Popularization of research advances on COVID-19

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A multi-organ post-mortem cellular analysis

The clinical indications of COVID-19 can range from asymptomatic infection to death, the latter often caused by acute respiratory distress syndrome, hyper-inflammation or multiple organ failure. However, numerous questions remain on the physiopathology of this illness, particularly since genetic studies are compromised by the deterioration of post-mortem material. American researchers at Harvard University and the Massachusetts Institute of Technology have created an organ bank from 17 deceased COVID-19 patients. The bank comprises 11 organs in total. Using this material, they carried out a single-cell transcriptome (sc/snRNA-seq), in other words a complete analysis of genes over- or under-expressed in COVID-19 subjects.

In the lungs, 28 cell subtypes were identified, amongst the parenchymal, endothelial and immune system cells. Many changes were observed within the transcriptional programmes of several cell types. AT2 pneumocytes showed a marked antiviral and inflammatory response, as well as programmed cell death (STAT1). The genes associated with the production of surfactant, a lubricant necessary for respiratory functions, were under-expressed. To complete the destruction of the respiratory epithelium (AT1 pneumocytes) by the virus, several regeneration strategies were implemented by AT2 progenitor cells, but proved to be ineffective in reconstituting the alveoli.

At the same time, an expansion of fibroblasts was observed. Levels of viral RNA were highest in the macrophages, mastocytes and endothelial cells, and low in pneumocytes, due to their dying massively.  Viral RNA was also found in some specific blood cells, including B cells. Those cells carrying the viral genome initiated specific immune programmes, mobilized by the emission of TNF and API proteins, and certain cytokines (CXCL10, CXCL11). Analyses show that the more the virus multiplies, the faster death occurs after symptoms appear.

To assess the impact of tissue context in vivo, the researchers used a supplementary cohort of 14 donors (of whom 3 were healthy) in conjunction with a specific profiling algorithm (DSP). This spatial analysis took into consideration non-infected pulmonary areas and showed that in COVID-19 patients, the alveoli experience a marked increase in genes activated by interferon as well as by oxidative stress (aggressions caused by oxygen-derived molecules such as free radicals). However, the genes linked to TNF⍺, IL2-STAT5 and TGFβ are much less expressed. A decrease in the expression of genes related to the integrity of the epithelium (claudins and tight junctions) was noted, which illustrates the destruction of the alveolar barrier. Unlike in other studies, very few viral genomes were found outside of the lungs (liver, heart, kidneys). In the heart, the PLCG2 gene, whose function is unknown, is very overexpressed.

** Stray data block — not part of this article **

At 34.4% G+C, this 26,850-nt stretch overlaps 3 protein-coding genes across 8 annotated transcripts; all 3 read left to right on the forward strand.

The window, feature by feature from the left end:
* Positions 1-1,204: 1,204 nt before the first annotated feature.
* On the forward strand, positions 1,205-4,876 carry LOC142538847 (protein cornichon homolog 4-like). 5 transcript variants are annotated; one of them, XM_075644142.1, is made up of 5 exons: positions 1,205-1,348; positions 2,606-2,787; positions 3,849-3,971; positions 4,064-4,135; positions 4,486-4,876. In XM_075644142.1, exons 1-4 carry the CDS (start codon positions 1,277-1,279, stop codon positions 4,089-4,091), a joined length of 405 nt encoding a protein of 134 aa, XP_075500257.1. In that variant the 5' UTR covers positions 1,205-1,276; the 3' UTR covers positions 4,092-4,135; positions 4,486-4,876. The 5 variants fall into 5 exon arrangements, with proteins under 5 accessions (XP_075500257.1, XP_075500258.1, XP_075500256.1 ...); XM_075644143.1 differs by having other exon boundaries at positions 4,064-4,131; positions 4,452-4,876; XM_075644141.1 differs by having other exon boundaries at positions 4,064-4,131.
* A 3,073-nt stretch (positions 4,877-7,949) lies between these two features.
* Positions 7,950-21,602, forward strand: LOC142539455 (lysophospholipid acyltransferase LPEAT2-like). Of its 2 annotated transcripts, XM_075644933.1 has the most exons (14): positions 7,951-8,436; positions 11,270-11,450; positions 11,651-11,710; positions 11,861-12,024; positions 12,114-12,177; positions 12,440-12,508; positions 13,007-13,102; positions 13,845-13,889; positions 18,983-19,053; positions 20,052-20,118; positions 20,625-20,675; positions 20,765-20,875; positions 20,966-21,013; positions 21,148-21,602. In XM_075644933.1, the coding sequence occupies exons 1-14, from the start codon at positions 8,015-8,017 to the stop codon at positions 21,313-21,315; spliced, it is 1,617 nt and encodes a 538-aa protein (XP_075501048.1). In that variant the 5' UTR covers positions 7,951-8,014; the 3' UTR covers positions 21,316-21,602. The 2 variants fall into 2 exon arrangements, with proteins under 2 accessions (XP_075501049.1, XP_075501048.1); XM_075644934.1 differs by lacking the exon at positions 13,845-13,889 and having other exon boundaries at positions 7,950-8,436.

By integrating research by the GWAS (Genome Wide Association Study) into their data, they identified certain genes associated with the risks of COVID-19: 14 genes were overexpressed in the lungs of sick patients and 21 were specifically overexpressed in at least one cell type. AT2 pneumocytes are the cells that show the most genetic predisposition to severe cases (FOXP4, OAS3, FYCO1, NFKBIZ, DPP9). The others are hair cells, TCD8 lymphocytes and macrophages (CCRL2). Predisposition genes are derived from multiple genomic regions.

This analysis, which involved a large number of organs and which was carried out using a bio-bank of post-mortem severe COVID-19 cases, is complementary to another study which did not analyse only the lungs (see previous article). This research provides essential data for the scientific community involved in the study of the physiopathology of COVID-19, and future meta-analyses will give it even greater significance.

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